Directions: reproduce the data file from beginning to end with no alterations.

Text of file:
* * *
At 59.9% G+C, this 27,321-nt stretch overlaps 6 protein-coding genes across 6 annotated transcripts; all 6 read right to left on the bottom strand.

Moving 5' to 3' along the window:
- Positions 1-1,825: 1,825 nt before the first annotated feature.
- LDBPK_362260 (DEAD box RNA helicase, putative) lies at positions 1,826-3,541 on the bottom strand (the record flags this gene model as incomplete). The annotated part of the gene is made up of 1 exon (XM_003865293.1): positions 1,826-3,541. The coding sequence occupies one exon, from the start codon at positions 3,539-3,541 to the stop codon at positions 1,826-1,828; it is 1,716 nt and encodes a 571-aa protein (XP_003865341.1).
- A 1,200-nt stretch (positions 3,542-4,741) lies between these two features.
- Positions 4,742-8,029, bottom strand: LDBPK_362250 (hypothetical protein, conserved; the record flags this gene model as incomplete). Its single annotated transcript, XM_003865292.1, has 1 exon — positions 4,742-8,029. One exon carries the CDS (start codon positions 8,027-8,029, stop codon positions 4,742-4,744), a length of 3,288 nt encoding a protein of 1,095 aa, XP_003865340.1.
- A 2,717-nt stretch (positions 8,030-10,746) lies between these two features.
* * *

At 59.9% G+C, this 27,321-nt stretch overlaps 6 protein-coding genes across 6 annotated transcripts; all 6 read right to left on the bottom strand.

Moving 5' to 3' along the window:
- Positions 1-1,825: 1,825 nt before the first annotated feature.
- LDBPK_362260 (DEAD box RNA helicase, putative) lies at positions 1,826-3,541 on the bottom strand (the record flags this gene model as incomplete). The annotated part of the gene is made up of 1 exon (XM_003865293.1): positions 1,826-3,541. The coding sequence occupies one exon, from the start codon at positions 3,539-3,541 to the stop codon at positions 1,826-1,828; it is 1,716 nt and encodes a 571-aa protein (XP_003865341.1).
- A 1,200-nt stretch (positions 3,542-4,741) lies between these two features.
- Positions 4,742-8,029, bottom strand: LDBPK_362250 (hypothetical protein, conserved; the record flags this gene model as incomplete). Its single annotated transcript, XM_003865292.1, has 1 exon — positions 4,742-8,029. One exon carries the CDS (start codon positions 8,027-8,029, stop codon positions 4,742-4,744), a length of 3,288 nt encoding a protein of 1,095 aa, XP_003865340.1.
- A 2,717-nt stretch (positions 8,030-10,746) lies between these two features.